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Janssen Submits Application Seeking Approval Of Stelara® In European Union For Pediatric Plaque Psoriasis
Janssen Submits Application Seeking Approval Of Stelara® In European Union For Pediatric Plaque Psoriasis
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Beerse, Belgium, October 10, 2014 ― Janssen-Cilag International NV (Janssen) announced today that a Type II Variation has been filed with the European Medicines Agency seeking approval of STELARA® (ustekinumab) for the treatment of moderate to severe plaque psoriasis in pediatric patients ages 12 to 17 years old who are inadequately controlled by, or are intolerant to, other systemic therapies or phototherapies. 

There currently are limited options for this population in the European Union.  In general, children living with moderate to severe psoriasis must contend with a potentially disfiguring and lifelong disease that can permanently impair psychological development.1

“Janssen is committed to the continued development of STELARA, especially in this underserved pediatric population,” said Newman Yeilding, M.D., Head of Immunology Development, Janssen Research & Development, LLC.  “We look forward to collaborating with the European Medicines Agency in working towards providing a new treatment option for dermatologists and pediatric patients 12 years and older who may benefit from STELARA.” 

The application is supported by data from the Phase 3 CADMUS registration study, which evaluated the efficacy and safety, as well as improvements in quality of life, among adolescents (pediatric patients ages 12 to 17) receiving STELARA compared with patients receiving placebo.  

About CADMUS
CADMUS, a Phase 3, randomized, double-blind, placebo-controlled, parallel, multicenter trial, evaluated the efficacy and safety of STELARA in pediatric patients ages 12 to 17 years with moderate to severe plaque psoriasis.  Patients (N=110) had been diagnosed more than six months prior to first study agent administration with a Psoriasis Area Severity Index (PASI) score greater than or equal to 12, a Physician’s Global Assessment (PGA) score greater than or equal to 3 and body surface area (BSA) involvement of at least 10 percent.  In addition, patients were inadequately controlled with topical therapy or were candidates for systemic/phototherapy.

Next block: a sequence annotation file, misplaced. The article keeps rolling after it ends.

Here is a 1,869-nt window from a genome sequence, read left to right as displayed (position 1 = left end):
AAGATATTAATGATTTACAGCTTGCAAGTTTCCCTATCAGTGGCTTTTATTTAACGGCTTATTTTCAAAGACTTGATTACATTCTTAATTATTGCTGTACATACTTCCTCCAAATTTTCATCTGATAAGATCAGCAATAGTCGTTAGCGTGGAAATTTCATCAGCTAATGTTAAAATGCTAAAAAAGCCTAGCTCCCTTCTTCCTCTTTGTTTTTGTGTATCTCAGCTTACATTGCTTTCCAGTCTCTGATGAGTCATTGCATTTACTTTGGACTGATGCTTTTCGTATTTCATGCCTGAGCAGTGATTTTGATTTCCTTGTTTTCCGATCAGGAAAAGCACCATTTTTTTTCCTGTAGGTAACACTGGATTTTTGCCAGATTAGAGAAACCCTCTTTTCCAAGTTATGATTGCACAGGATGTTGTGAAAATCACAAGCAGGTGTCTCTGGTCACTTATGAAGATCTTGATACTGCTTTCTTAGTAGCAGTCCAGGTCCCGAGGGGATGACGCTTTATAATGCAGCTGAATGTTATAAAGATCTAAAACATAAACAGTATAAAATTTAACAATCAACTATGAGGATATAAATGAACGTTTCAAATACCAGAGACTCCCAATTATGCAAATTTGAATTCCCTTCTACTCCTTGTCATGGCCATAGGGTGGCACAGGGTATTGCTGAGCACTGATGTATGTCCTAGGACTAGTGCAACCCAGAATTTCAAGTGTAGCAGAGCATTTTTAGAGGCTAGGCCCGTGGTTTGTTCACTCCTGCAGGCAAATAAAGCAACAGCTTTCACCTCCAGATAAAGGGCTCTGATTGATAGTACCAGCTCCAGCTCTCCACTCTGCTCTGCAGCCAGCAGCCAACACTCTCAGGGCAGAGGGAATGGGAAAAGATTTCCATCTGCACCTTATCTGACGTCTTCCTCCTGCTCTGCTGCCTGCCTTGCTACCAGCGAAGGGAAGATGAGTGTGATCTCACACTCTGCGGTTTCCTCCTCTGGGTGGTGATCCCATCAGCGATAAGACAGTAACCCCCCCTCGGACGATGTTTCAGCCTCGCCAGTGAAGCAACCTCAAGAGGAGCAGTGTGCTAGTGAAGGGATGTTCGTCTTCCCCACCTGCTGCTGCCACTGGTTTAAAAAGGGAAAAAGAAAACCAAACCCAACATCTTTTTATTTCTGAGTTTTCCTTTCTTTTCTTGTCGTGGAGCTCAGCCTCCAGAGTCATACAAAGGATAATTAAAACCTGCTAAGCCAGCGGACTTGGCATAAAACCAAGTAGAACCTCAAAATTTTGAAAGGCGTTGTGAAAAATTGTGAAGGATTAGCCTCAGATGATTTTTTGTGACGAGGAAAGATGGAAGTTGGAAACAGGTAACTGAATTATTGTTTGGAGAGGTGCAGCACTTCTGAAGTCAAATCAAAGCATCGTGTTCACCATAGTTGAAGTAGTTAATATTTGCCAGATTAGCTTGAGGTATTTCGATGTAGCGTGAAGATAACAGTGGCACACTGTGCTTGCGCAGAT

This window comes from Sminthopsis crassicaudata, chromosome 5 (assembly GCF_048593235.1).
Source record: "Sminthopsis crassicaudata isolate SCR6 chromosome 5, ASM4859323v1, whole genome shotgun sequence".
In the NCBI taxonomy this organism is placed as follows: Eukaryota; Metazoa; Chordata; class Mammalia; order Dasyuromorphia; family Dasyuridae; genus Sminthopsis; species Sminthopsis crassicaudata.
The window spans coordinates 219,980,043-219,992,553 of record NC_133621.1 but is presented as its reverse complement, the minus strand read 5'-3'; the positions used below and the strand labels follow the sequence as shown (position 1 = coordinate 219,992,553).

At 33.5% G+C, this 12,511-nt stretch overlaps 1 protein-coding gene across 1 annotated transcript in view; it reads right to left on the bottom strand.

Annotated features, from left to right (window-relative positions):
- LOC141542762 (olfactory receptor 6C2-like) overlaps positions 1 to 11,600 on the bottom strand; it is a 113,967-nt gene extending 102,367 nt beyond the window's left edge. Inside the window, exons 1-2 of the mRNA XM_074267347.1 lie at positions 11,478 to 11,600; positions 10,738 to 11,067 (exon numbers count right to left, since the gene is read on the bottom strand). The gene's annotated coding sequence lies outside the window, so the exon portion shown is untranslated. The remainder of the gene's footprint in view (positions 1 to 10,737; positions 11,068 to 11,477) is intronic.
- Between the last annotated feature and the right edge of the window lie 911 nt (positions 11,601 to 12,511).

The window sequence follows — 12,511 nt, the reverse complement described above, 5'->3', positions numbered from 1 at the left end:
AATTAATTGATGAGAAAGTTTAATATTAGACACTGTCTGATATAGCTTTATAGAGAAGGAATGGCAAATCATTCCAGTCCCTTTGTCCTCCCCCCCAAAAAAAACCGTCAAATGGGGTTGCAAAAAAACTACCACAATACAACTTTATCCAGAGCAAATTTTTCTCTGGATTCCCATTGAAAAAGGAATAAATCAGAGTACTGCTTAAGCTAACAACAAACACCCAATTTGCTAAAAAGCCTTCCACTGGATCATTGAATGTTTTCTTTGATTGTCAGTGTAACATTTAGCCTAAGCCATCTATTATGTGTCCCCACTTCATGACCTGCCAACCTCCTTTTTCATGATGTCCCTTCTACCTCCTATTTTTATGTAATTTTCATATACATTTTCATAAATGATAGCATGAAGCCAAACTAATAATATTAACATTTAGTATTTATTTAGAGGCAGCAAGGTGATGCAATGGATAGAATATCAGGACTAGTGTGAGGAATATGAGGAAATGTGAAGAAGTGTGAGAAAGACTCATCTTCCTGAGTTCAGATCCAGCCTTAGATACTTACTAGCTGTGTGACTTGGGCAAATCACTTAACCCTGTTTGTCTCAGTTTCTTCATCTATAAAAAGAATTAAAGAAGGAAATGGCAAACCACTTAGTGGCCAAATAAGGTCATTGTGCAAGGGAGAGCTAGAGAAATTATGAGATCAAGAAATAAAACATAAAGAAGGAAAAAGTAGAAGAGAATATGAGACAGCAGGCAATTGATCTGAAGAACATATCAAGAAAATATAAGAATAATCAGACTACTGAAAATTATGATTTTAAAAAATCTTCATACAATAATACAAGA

Patients were randomized 1:1:1 to receive subcutaneous placebo, STELARA standard dosing (SD) [intended to achieve exposures comparable to adults] or STELARA half standard dosing (HSD) [intended to achieve exposures half of those seen in adults].  STELARA dosing tiers were determined by body weight.  Patients receiving placebo crossed over to receive STELARA SD or HSD at weeks 12 and 16; all patients continued with maintenance dosing every 12 weeks through week 40.  Final efficacy and safety evaluations were made at weeks 52 and 60, respectively.  The primary endpoint of the study was a PGA score of cleared (0) or minimal (1) at week 12.  Secondary endpoints at week 12 included at least a 75 or 90 percent improvement in psoriatic skin lesions, as measured by PASI 75 or PASI 90, and improvement in quality of life, as measured by the Children’s Dermatology Life Quality Index (CDLQI) [patient-reported outcome]. 

About Psoriasis
Psoriasis, a chronic, immune-mediated disease that results from the overproduction of skin cells, affects 125 million people worldwide, including 14 million Europeans.2-6  Plaque psoriasis often results in patches of thick, red or inflamed skin covered with silvery scales known as plaques.  These plaques can crack and bleed, and may occur anywhere on the body.  The disease symptoms can range from mild to moderate to severe and disabling.7  It is estimated that nearly 3 percent of the world’s population is living with psoriasis and nearly one-quarter of those people have cases that are considered moderate to severe.2  Although the disease can present at any age, approximately one-third of people who develop psoriasis are under the age of 20 when the disease first surfaces.8  Prevalence in childhood and adolescence varies by region, ranging from 0.5 to 2 percent of the general population.1

About STELARA® (ustekinumab)
STELARA, a human interleukin (IL)-12 and IL-23 antagonist, is currently approved in 79 countries for the treatment of moderate to severe plaque psoriasis.  IL-12 and IL-23 are naturally occurring proteins that are believed to play a role in immune-mediated inflammatory diseases, including psoriasis and psoriatic arthritis. 

In the European Union, STELARA is approved for the treatment of moderate to severe plaque psoriasis in adults who failed to respond to, or who have a contraindication to, or are intolerant to other systemic therapies including ciclosporin, methotrexate (MTX) or PUVA (psoralen plus UVA).  STELARA is also approved alone or in combination with MTX, for the treatment of active psoriatic arthritis in adult patients when the response to previous non-biological disease-modifying antirheumatic drug (DMARD) therapy has been inadequate. 

Janssen Biotech, Inc. discovered and developed STELARA, and the Janssen Pharmaceutical Companies maintain exclusive worldwide marketing rights to STELARA.  

Important Safety Information (EU)9
STELARA is a selective immunosuppressant and may have the potential to increase the risk of infections and reactivate latent infections.  Serious infections have been observed in patients receiving STELARA in clinical trials.  Do not start STELARA during an active infection.  If a serious infection develops, monitor patients carefully and stop STELARA until the infection resolves.  Patients should be evaluated for tuberculosis (TB) infection prior to initiating treatment with STELARA.